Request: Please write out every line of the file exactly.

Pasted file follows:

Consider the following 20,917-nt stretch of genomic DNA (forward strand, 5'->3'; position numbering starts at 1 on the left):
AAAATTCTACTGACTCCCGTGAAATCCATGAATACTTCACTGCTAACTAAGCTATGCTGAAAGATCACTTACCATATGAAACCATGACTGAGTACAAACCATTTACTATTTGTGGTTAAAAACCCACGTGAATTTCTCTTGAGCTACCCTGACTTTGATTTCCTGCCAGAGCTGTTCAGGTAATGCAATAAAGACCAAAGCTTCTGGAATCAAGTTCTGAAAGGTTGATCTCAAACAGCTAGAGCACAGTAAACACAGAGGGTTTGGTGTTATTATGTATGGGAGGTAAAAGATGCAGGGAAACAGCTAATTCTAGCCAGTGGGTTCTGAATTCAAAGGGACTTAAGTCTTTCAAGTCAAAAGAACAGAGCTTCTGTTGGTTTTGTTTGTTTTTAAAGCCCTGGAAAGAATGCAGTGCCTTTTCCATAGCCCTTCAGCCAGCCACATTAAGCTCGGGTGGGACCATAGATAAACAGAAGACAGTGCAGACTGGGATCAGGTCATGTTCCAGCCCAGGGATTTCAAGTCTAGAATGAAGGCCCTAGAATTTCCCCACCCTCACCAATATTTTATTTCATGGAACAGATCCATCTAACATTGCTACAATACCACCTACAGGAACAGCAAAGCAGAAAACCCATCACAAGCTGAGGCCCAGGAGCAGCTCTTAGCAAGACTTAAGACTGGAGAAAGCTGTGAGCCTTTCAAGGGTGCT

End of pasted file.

Consider the following 20,917-nt stretch of genomic DNA (forward strand, 5'->3'; position numbering starts at 1 on the left):
AAAATTCTACTGACTCCCGTGAAATCCATGAATACTTCACTGCTAACTAAGCTATGCTGAAAGATCACTTACCATATGAAACCATGACTGAGTACAAACCATTTACTATTTGTGGTTAAAAACCCACGTGAATTTCTCTTGAGCTACCCTGACTTTGATTTCCTGCCAGAGCTGTTCAGGTAATGCAATAAAGACCAAAGCTTCTGGAATCAAGTTCTGAAAGGTTGATCTCAAACAGCTAGAGCACAGTAAACACAGAGGGTTTGGTGTTATTATGTATGGGAGGTAAAAGATGCAGGGAAACAGCTAATTCTAGCCAGTGGGTTCTGAATTCAAAGGGACTTAAGTCTTTCAAGTCAAAAGAACAGAGCTTCTGTTGGTTTTGTTTGTTTTTAAAGCCCTGGAAAGAATGCAGTGCCTTTTCCATAGCCCTTCAGCCAGCCACATTAAGCTCGGGTGGGACCATAGATAAACAGAAGACAGTGCAGACTGGGATCAGGTCATGTTCCAGCCCAGGGATTTCAAGTCTAGAATGAAGGCCCTAGAATTTCCCCACCCTCACCAATATTTTATTTCATGGAACAGATCCATCTAACATTGCTACAATACCACCTACAGGAACAGCAAAGCAGAAAACCCATCACAAGCTGAGGCCCAGGAGCAGCTCTTAGCAAGACTTAAGACTGGAGAAAGCTGTGAGCCTTTCAAGGGTGCT